"I grew up playing sports," she said. "I've never been an overly feminine girl. I make the worst, gross fart jokes and tell stupid stories. I like being able to do that and I like being able to relay that through (social media site) Twitter as well, especially with wrestling. There is so much that can be made fun of."

Paquette's Twitter followers are well versed in her humour and wit. If you don't follow her, you should -- @reneepaquette on Twitter.

The Aftermath opportunity has afforded Paquette some memorable moments to date.

"Meeting Bret Hart was the best. That was very, very cool," she said, adding that the so-called Excellence of Execution did some sketches with her.

"I met him at another bar when SmackDown! was in town a couple of months prior to that," she said, and "having stayed in touch with him and getting a text message at Christmas, being wished Merry Christmas, was very cool."

Paquette also mentioned shooting some sketches with WWE stars Evan Bourne and Yoshi Tatsu as being memorable.

"And being tweeted by Dolph Ziggler is cool and being burned by Paul Bearer on Twitter also very cool."


The Score's makeup artist, Nadine Natour (center), has to deal with wrestlemaniacs Arda Ocal and Renee Paquette.
Perhaps the coolest of the cool moments came when Paquette saw herself referenced in a sign on televised WWE programming.

"It's crazy," she reflected. "The first time I saw that, I had my boss here at The Score at the time, message me, 'You realize that there are signs for you at Raw?' That was crazy. That blew my mind."

If you're a wrestling fan, you'll be hard-pressed to find a better medium for the industry than Aftermath. Ocal's knowledge, Korderas's experience and Paquette's energy and humour are a near-perfect blend. In fact, without Paquette, the show would not be the same.

"Sometimes I just need to keep those guys in check," she said. "Arda is the biggest wrestling fanboy that I think exists. Sometimes I need to bring him back to reality and say 'listen buddy, we're still talking wrestling here, be cool for a second,' " she said, as if cutting a promo, before turning serious again.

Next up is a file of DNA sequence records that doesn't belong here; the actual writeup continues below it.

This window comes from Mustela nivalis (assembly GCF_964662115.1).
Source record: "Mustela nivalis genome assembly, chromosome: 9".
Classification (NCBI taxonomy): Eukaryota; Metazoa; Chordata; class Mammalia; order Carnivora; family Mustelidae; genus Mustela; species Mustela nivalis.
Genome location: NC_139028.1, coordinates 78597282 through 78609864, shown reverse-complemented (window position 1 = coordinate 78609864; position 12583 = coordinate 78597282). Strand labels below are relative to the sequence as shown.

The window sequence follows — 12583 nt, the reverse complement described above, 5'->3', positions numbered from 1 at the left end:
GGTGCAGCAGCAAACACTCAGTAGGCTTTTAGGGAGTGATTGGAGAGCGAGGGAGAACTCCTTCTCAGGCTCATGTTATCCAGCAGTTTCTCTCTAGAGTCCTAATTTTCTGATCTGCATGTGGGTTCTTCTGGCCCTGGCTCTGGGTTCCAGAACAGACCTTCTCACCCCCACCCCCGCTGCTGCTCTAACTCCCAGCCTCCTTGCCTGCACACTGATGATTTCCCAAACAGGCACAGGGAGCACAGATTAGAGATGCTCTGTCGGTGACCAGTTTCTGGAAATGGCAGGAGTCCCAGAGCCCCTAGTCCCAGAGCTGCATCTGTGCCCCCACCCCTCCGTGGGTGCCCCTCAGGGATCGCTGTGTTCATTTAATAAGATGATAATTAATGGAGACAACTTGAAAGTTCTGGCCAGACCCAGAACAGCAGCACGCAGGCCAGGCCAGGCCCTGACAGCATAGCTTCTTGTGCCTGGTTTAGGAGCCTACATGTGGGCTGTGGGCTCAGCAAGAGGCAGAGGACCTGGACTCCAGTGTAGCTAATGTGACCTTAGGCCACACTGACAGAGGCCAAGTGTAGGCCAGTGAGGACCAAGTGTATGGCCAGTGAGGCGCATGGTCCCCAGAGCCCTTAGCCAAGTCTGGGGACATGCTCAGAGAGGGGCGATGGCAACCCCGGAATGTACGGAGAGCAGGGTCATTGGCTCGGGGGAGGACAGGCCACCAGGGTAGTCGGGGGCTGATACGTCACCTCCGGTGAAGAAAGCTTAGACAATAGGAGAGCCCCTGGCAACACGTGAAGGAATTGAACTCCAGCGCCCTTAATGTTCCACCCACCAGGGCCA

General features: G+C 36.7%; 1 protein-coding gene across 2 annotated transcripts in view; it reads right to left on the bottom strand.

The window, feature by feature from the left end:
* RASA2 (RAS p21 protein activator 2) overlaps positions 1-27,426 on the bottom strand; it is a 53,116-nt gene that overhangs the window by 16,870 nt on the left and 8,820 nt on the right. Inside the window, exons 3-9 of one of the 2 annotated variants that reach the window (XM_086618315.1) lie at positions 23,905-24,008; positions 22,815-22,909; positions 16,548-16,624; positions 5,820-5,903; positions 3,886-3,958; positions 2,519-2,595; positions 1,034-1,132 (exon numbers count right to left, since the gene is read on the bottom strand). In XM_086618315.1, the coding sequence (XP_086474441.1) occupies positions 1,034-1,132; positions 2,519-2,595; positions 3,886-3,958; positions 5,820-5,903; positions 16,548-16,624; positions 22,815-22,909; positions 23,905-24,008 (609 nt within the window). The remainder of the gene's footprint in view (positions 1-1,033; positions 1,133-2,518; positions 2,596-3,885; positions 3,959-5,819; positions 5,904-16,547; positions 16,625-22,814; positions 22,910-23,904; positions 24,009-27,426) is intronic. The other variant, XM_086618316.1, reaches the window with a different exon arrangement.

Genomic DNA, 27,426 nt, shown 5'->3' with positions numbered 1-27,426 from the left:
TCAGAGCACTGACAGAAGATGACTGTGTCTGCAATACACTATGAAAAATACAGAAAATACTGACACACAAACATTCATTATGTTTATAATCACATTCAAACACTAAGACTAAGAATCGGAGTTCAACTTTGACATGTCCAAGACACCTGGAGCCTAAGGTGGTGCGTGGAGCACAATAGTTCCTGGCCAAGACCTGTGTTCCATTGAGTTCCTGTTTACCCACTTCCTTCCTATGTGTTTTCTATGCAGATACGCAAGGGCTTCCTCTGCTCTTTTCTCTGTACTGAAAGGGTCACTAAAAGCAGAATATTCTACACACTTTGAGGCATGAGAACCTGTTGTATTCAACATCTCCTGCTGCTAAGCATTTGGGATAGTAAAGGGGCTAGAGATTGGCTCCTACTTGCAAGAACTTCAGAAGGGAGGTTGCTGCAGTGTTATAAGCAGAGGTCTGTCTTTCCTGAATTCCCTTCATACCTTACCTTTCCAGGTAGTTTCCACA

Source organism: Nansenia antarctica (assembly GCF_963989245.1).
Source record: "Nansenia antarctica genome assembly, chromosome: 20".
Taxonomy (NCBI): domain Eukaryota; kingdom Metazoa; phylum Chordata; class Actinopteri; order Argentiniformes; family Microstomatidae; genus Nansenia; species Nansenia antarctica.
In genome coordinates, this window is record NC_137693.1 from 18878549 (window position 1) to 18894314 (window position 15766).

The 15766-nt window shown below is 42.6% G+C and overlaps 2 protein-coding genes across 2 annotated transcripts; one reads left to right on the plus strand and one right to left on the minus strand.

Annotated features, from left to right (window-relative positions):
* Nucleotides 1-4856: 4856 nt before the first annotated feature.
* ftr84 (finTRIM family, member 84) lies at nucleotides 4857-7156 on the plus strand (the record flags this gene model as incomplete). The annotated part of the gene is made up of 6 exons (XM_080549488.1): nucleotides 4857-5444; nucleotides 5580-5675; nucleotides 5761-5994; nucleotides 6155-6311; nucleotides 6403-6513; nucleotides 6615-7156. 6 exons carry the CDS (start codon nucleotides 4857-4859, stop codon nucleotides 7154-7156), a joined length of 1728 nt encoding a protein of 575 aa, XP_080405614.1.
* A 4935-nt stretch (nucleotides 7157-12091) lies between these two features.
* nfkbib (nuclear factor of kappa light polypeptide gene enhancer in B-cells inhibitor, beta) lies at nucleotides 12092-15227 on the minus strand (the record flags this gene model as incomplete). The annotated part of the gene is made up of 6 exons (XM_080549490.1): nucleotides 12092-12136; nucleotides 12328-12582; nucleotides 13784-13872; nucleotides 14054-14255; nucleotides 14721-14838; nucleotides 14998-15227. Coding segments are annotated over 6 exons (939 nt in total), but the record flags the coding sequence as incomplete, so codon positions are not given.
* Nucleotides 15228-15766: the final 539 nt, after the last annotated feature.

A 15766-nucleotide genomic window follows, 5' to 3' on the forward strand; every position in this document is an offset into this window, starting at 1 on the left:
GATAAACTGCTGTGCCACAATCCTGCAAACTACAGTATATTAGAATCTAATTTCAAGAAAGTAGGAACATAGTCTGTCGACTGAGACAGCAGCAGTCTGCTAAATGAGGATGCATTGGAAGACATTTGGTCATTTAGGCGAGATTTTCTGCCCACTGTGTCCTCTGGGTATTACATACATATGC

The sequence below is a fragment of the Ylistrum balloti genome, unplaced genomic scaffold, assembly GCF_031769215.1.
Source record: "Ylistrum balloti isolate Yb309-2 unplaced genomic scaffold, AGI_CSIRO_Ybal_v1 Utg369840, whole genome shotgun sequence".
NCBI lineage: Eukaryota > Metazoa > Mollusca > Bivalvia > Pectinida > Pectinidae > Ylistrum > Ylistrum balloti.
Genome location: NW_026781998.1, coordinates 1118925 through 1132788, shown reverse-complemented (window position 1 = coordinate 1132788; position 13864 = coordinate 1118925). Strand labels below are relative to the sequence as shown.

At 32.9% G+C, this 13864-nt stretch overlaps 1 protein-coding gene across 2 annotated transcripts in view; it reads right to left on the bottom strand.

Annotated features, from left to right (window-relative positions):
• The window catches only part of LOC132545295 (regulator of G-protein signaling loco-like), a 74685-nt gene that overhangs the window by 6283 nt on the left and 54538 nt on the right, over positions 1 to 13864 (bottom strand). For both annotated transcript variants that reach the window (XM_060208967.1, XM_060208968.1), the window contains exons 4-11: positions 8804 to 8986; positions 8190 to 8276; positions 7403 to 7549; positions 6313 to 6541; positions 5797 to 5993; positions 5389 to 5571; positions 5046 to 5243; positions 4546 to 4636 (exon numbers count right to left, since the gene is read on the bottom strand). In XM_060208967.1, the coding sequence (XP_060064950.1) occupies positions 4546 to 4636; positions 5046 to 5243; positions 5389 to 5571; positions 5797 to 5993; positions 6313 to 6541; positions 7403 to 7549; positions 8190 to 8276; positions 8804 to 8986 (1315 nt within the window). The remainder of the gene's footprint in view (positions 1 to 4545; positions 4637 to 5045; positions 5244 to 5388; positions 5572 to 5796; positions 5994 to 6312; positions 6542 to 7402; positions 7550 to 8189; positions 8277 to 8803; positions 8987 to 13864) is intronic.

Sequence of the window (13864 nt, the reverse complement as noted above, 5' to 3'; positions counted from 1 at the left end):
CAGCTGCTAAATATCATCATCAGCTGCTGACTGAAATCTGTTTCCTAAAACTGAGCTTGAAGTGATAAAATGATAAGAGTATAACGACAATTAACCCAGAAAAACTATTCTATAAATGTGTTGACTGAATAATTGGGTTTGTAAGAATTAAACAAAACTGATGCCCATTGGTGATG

"The thing with doing the show with those guys that's great is they literally know everything. I'm prepping right now to go down to do the live show with them, and we might talk for five minutes before the show, but I literally don't really prep them on most of the stuff that we're going in to talk about because they know it all. I could bust out pretty much any random trivia question and odds are Arda's going to know the answer. He's nuts," she added, her TV persona kicking in for a split second longer.

Paquette, and in fact all of the Aftermath hosts, have covered a lot of ground in a very short period of time. But there are still a few dream interviews among her aspirations.

"My dream interviews would be Cody Rhodes, Dustin Rhodes, I want Goldust for sure, and Dolph Ziggler. For current guys right now, those are my dudes."

And while wrestling plays a big role in her professional life, Paquette quickly dashes any notion that she might some day like to have a role in WWE.

"I like the way that I get to broadcast with WWE and with wrestling, but I could never live up to that travel schedule," she said. "I respect them so much for what they do, but for me, as a broadcaster and as a TV host, there are other avenues I would rather explore than do that."

In the meantime, fans can sit back and watch as Aftermath and Paquette continue to blaze a trail.

THE AFTERMATH THREE-PART SERIES
  • Part 1: Aftermath's Paquette blazing a trail that started in grade school
  • Part 2: Jimmy Korderas talks stars and stripes
  • Part 3: Aftermath's Arda Ocal living his dream
  • Aftermath on The Score website

  • Jan Murphy is the news editor at the Kingston Whig-Standard and has written about wrestling for 15 years.